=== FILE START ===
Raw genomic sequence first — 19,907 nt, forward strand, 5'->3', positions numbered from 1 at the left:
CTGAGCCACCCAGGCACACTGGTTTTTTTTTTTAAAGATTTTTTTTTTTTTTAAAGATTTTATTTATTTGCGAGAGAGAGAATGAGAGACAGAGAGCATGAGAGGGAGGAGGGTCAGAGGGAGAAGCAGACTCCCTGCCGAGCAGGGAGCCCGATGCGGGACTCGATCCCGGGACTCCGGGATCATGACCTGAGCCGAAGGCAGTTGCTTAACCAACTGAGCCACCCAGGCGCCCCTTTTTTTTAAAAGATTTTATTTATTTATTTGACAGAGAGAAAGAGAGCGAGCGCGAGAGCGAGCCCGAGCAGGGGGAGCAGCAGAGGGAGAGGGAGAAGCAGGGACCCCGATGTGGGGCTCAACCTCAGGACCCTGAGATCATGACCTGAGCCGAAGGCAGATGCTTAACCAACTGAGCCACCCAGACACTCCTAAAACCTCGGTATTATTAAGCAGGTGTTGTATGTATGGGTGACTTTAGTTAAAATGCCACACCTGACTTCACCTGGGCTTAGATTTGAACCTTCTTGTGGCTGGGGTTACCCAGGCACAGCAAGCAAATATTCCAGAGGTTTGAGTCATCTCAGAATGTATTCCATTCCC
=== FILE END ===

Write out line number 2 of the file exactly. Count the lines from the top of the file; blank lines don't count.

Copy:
CTGAGCCACCCAGGCACACTGGTTTTTTTTTTTAAAGATTTTTTTTTTTTTTAAAGATTTTATTTATTTGCGAGAGAGAGAATGAGAGACAGAGAGCATGAGAGGGAGGAGGGTCAGAGGGAGAAGCAGACTCCCTGCCGAGCAGGGAGCCCGATGCGGGACTCGATCCCGGGACTCCGGGATCATGACCTGAGCCGAAGGCAGTTGCTTAACCAACTGAGCCACCCAGGCGCCCCTTTTTTTTAAAAGATTTTATTTATTTATTTGACAGAGAGAAAGAGAGCGAGCGCGAGAGCGAGCCCGAGCAGGGGGAGCAGCAGAGGGAGAGGGAGAAGCAGGGACCCCGATGTGGGGCTCAACCTCAGGACCCTGAGATCATGACCTGAGCCGAAGGCAGATGCTTAACCAACTGAGCCACCCAGACACTCCTAAAACCTCGGTATTATTAAGCAGGTGTTGTATGTATGGGTGACTTTAGTTAAAATGCCACACCTGACTTCACCTGGGCTTAGATTTGAACCTTCTTGTGGCTGGGGTTACCCAGGCACAGCAAGCAAATATTCCAGAGGTTTGAGTCATCTCAGAATGTATTCCATTCCC